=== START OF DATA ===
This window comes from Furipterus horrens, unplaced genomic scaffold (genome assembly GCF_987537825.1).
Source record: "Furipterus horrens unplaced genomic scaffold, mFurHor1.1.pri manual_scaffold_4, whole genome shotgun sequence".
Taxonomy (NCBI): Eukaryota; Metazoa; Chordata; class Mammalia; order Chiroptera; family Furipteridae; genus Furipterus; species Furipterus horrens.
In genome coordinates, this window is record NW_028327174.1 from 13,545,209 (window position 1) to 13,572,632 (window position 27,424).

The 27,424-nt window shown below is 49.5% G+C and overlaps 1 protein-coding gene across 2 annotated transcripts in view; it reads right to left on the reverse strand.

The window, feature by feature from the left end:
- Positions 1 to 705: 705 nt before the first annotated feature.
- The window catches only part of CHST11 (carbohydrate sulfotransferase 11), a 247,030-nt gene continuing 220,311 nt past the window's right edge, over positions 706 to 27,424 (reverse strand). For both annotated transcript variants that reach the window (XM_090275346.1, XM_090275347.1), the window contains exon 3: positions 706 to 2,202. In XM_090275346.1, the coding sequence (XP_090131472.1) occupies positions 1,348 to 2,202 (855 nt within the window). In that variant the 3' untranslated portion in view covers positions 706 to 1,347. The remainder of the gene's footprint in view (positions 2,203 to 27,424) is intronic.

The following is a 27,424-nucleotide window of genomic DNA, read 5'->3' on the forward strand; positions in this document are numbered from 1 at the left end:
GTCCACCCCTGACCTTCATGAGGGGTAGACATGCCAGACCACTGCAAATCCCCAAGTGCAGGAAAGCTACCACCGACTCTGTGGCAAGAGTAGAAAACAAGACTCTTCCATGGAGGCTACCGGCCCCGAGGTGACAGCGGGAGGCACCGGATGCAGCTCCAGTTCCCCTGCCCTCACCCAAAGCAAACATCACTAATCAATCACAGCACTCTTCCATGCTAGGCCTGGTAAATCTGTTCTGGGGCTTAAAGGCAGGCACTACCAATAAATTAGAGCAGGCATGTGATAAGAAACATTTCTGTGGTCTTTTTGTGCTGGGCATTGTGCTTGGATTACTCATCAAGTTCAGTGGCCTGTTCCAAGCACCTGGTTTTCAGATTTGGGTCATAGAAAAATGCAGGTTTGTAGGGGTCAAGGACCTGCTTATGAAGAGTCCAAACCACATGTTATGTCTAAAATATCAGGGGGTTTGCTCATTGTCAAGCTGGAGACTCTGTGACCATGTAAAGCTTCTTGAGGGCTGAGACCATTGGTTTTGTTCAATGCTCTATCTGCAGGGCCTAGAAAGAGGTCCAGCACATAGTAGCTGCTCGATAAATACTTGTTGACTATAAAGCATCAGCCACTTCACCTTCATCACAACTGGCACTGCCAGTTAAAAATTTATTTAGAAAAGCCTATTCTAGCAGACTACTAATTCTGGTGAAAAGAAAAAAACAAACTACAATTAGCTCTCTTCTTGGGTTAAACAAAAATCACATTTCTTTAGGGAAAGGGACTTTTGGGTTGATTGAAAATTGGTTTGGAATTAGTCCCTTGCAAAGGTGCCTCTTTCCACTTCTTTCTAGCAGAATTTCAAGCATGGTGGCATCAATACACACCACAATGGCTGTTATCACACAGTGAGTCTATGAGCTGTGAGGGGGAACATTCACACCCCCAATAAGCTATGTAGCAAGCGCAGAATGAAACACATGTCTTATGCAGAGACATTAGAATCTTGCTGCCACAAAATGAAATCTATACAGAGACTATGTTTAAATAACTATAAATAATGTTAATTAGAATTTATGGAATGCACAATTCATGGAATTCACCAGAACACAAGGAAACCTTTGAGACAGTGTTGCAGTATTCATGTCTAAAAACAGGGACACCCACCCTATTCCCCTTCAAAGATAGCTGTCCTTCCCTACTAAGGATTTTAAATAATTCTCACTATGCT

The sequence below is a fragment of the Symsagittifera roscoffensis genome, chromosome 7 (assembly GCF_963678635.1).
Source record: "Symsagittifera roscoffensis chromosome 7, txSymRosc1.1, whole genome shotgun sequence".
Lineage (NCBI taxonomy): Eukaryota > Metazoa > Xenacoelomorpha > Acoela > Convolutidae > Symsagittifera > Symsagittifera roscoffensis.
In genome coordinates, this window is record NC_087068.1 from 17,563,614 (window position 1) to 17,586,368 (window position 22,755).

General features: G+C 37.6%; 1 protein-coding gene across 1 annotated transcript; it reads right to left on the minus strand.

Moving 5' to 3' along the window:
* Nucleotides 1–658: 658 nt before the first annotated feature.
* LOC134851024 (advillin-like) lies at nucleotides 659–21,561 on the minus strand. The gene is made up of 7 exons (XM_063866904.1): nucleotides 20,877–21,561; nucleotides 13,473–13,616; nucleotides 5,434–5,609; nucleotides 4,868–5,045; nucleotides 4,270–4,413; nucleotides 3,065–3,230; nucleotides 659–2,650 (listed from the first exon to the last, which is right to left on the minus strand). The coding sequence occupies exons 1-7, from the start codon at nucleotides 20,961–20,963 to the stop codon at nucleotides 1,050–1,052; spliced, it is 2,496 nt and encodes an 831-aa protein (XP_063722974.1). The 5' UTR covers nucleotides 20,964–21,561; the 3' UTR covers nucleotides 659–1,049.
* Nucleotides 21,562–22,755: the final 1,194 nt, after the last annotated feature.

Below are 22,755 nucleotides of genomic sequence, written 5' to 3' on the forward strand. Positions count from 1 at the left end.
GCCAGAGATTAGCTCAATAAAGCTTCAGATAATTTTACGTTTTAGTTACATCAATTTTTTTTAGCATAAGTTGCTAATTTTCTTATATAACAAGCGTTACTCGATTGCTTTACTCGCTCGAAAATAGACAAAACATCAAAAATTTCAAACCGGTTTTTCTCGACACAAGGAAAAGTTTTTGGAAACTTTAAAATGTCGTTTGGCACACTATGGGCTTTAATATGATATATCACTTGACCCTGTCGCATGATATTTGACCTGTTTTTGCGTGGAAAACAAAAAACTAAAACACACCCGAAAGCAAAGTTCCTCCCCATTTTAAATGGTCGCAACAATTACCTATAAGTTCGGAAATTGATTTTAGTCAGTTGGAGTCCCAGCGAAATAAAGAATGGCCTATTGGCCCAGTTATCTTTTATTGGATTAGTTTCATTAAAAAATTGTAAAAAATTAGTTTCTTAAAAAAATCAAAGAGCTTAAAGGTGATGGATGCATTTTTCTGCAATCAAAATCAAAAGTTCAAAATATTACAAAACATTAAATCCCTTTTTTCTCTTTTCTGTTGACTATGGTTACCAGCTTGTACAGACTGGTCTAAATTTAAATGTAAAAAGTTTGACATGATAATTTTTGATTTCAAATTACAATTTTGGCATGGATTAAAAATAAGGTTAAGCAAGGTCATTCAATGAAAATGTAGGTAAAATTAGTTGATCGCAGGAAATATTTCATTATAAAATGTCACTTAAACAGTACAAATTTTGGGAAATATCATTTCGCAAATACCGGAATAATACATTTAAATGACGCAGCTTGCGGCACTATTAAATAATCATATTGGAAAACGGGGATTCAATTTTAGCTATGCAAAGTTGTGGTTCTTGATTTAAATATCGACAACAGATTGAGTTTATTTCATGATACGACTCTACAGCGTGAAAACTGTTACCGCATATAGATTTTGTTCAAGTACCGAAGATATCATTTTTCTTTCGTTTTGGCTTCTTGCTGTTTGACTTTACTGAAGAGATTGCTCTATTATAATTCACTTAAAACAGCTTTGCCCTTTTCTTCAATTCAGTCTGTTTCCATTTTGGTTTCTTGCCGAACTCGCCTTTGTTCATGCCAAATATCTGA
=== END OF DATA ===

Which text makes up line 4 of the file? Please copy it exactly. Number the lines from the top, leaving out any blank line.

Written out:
In genome coordinates, this window is record NW_028327174.1 from 13,545,209 (window position 1) to 13,572,632 (window position 27,424).